Concerns over a South Surrey subdivision plan that would “punch through” a frontage road along 8 Avenue near King George Boulevard prompted Surrey council Monday to direct staff to show them “the art of the possible” – ways to make it work with little to no change to the road in question.
In supporting the call regarding the application for 16537 8 Ave., Mayor Linda Hepner said she saw no reason to push the road through.
“I frankly don’t support the road at all,” Hepner said, during discussion that followed a public hearing on the application.
“I don’t think those six homes are going to make so considerable a difference… that the road is completely necessary. I would just allow six homes to be built on the lot.”
Residents of the neighbourhood had organized to convince council that safer options made more sense. They sent letters, met with city staff, submitted a petition and attended the public hearing. All with an aim to preventing completion of the frontage, which would open the quiet area to through traffic between 8 and 10 avenues.
“That dramatically and fundamentally changes the nature of our neighbourhood,” David Gill, a resident of 165A Street, told council. “It’s going to offer an option for people who are rat-running.”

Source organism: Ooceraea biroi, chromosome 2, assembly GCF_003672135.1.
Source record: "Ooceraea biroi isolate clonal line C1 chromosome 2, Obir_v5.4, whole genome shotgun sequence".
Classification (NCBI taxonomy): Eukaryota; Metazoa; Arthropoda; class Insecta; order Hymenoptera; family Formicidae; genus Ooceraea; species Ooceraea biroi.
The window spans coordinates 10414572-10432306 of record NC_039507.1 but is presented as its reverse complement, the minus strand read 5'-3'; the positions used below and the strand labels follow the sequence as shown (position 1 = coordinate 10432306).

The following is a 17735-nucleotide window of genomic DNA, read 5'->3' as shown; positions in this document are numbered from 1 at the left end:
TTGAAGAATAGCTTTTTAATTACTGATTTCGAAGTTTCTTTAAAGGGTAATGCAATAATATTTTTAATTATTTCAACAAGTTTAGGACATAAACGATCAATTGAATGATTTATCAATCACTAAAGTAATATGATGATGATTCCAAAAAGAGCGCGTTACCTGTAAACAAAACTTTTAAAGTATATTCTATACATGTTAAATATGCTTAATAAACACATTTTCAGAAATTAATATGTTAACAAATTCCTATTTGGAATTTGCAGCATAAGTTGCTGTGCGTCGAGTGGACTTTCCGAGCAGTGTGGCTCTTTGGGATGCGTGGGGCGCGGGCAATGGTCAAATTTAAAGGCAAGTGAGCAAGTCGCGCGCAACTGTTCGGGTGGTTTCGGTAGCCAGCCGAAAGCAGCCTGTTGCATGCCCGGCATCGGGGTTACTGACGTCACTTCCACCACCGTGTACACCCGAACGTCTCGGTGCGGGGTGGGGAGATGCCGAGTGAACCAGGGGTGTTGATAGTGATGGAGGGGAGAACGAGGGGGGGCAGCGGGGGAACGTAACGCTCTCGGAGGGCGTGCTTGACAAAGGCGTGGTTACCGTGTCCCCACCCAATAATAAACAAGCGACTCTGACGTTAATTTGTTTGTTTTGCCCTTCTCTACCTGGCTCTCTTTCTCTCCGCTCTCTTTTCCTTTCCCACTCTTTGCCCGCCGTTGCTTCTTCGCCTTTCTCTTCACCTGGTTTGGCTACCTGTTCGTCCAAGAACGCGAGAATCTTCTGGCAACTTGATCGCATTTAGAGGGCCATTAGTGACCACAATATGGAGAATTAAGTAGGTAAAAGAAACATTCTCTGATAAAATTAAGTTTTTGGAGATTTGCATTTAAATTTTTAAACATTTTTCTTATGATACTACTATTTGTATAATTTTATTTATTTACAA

A City of Surrey planning report notes the connection would have been completed nearly three decades ago, had the subject property been developed at the same time as the neighbouring lots.
And while a representative of the applicants disagreed that completing it now “would create a dangerous neighbourhood,” council ultimately voted unanimously to give third reading to the land-use portion of the application, but have staff come back with options that minimize or eliminate impact to the frontage road.
Coun. Bruce Hayne said he would like to see a “workable solution” that enables access for emergency vehicles but not through-traffic.
Coun. Barbara Steele agreed.
“It would be very short-sighted of us not to make sure emergency vehicles can get through there,” she said.
Wednesday, area resident Sheila Vataiki said she felt council listened.
“We were all very, very pleased, and very, very grateful for the response of the mayor and the councillors,” Vataiki told Peace Arch News, describing the process leading up to the decision as “an intense but rewarding experience.”
“They got it, they absolutely had heard us. Plans, just because they were made 30 years ago, it doesn’t mean they have to happen today,” Vataiki said.
Council also asked city staff to find ways to preserve some of the site’s significant trees.